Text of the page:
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README.rst

This toolbox is a compilation of popular Structure From Motion (SFM) algorithms. As I used more and more SFM over the years, I could never find anything that goes beyond simple SFM (please, prove me wrong and send me links !!). I compiled all my code into a toolbox so that others do not have to reimplement everything. I apologize in advance if you do not find what you need (like algorithms using the L-infinity beauty) but I only implemented what I needed and optimized what I needed most:

  • data generation (random rigid/non-rigid scene, popular non-rigid examples, different camera models, random or smooth random camera positions (with circle splines for Sequin), noise addition ...)
  • 2D geometry (homography computations ...)
  • 3D geometry (quaternion, globally optimal pose estimation, absolute orientation, triangulation ...)
  • rigid 3D reconstruction: orthographic (Tomasi-Kanade with or without orthonormality constraints) or projective (eight point, Sturm - Triggs 96, Oliensis - Hartley 07, globally optimal affine/metric upgrades from Chandraker 09 (with bug fixes to the original papers)), bundle adjustment ...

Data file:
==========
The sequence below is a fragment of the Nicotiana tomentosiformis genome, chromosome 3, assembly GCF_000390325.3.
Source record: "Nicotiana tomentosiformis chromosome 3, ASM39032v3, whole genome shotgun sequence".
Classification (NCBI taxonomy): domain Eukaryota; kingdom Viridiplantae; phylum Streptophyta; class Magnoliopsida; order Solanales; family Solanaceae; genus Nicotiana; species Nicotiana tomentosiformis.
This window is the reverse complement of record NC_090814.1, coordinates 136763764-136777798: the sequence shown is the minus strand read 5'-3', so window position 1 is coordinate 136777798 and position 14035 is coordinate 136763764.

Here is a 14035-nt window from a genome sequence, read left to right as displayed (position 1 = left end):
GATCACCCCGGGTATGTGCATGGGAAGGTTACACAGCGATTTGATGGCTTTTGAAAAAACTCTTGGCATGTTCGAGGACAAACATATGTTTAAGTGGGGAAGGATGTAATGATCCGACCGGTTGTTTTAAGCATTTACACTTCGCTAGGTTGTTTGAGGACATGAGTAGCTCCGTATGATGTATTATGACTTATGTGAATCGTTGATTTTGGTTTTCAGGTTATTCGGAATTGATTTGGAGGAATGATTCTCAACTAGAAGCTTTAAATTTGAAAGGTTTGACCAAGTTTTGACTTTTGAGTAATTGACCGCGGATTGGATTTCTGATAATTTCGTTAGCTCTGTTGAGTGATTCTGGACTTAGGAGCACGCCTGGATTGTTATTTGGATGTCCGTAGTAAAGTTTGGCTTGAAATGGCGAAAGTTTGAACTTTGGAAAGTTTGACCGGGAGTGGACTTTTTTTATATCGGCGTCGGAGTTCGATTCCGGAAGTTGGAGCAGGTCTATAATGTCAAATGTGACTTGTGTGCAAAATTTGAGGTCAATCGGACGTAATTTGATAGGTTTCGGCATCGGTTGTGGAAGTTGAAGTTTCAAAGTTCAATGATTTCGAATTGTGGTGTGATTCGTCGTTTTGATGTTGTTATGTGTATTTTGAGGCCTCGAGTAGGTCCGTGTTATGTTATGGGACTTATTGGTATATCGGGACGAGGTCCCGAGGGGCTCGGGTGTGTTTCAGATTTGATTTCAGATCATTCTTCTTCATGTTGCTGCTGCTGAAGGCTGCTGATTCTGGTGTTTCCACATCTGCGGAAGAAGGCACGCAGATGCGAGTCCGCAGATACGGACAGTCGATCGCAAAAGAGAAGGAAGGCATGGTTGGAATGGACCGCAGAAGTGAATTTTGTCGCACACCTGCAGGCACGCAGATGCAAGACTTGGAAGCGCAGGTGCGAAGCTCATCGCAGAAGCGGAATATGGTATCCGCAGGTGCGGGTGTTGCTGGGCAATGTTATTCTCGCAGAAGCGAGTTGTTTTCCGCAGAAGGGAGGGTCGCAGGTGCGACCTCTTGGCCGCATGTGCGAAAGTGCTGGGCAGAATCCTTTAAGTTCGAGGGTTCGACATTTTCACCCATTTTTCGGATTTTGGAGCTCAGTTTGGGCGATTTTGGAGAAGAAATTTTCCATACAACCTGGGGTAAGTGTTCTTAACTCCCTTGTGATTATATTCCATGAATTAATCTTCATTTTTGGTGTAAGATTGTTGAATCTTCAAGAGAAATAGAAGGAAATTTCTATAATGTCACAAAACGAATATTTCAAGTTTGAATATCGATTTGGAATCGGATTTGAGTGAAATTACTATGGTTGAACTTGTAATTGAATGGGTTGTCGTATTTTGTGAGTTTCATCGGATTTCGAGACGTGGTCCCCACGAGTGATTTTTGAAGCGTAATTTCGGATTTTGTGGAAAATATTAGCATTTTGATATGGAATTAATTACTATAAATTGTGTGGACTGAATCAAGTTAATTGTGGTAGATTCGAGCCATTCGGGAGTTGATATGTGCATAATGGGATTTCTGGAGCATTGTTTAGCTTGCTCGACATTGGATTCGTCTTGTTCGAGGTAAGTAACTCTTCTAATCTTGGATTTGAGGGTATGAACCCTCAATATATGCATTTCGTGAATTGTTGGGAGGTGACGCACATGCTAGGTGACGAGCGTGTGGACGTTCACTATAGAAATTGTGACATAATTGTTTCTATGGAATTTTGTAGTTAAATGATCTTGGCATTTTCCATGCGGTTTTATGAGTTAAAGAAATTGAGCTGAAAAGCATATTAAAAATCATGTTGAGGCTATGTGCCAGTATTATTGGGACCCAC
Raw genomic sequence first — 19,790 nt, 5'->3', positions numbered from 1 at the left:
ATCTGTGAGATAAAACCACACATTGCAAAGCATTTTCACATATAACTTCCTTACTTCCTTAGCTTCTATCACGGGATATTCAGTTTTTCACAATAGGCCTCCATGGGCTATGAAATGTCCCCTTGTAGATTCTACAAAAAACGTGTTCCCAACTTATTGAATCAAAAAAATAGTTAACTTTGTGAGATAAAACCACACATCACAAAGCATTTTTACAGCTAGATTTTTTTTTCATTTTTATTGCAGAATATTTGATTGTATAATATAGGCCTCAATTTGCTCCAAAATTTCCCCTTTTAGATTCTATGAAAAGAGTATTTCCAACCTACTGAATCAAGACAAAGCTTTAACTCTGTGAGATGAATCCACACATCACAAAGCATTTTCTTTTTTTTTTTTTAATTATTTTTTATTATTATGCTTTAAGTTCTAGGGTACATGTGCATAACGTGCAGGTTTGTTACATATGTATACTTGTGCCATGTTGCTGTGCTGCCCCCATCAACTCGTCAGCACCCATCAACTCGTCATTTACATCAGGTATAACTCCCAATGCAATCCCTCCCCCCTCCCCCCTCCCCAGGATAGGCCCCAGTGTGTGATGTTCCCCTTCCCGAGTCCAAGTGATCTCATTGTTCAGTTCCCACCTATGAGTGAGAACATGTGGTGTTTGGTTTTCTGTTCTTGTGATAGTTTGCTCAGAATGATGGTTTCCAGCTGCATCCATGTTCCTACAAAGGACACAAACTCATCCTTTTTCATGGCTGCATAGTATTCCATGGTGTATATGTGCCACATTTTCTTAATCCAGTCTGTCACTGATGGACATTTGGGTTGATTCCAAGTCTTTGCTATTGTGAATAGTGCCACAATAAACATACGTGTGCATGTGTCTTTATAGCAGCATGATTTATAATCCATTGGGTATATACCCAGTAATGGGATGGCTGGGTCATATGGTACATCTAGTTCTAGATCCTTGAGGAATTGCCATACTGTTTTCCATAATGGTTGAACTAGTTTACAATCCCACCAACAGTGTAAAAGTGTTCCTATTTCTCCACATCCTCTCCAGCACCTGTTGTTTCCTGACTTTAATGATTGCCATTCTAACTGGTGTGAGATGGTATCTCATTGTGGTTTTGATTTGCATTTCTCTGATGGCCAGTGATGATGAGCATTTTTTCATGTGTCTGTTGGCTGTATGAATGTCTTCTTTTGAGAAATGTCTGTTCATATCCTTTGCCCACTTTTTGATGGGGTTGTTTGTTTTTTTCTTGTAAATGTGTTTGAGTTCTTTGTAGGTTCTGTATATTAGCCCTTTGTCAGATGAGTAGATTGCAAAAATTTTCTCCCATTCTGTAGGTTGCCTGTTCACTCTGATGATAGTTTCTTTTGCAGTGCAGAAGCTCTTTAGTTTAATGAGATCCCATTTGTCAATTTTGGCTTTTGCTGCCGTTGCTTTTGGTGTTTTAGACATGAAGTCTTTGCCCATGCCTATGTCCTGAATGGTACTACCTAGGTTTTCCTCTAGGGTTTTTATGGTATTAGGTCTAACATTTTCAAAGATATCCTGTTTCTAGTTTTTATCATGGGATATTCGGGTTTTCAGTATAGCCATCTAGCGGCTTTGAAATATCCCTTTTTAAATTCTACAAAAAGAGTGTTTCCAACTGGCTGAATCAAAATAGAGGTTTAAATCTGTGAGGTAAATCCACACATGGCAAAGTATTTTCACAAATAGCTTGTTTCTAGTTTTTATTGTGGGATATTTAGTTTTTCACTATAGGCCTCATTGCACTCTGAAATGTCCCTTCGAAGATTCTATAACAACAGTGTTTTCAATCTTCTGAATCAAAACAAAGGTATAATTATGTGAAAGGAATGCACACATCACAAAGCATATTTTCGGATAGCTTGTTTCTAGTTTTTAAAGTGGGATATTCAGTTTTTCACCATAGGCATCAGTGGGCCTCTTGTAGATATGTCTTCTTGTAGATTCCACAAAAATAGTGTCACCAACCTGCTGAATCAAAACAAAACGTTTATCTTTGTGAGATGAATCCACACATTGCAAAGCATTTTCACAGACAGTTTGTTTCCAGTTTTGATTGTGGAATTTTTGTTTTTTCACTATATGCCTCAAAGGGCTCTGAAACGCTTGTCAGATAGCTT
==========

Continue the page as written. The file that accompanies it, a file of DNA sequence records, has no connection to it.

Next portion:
• non-rigid 3D reconstruction: interface to the available Torresani 08, optimized Xiao - Kanade 04 (with bug fixes to the original papers), CSFM from Rabaud 09
  • visualization for rigid/non-rigid (sequences , multiple-views at once, comparisons ...)

This toolbox provides several Structure from Motion algorithms I developed until 2009.

Quickstart

Follow the install instructions and then just launch demoSfm

Introduction

Installation

This toolbox was developed with the following configurations:
  • Ubuntu 9.04 32 bits Matlab 2008b
  • Ubuntu 9.04 64 bits Matlab 2009b, Octave 3.2
  • Windows XP 32 bits, Matlab 2007b

But as I do not have those configurations anymore, I am maintaining this code on Ubuntu with the latest Octave.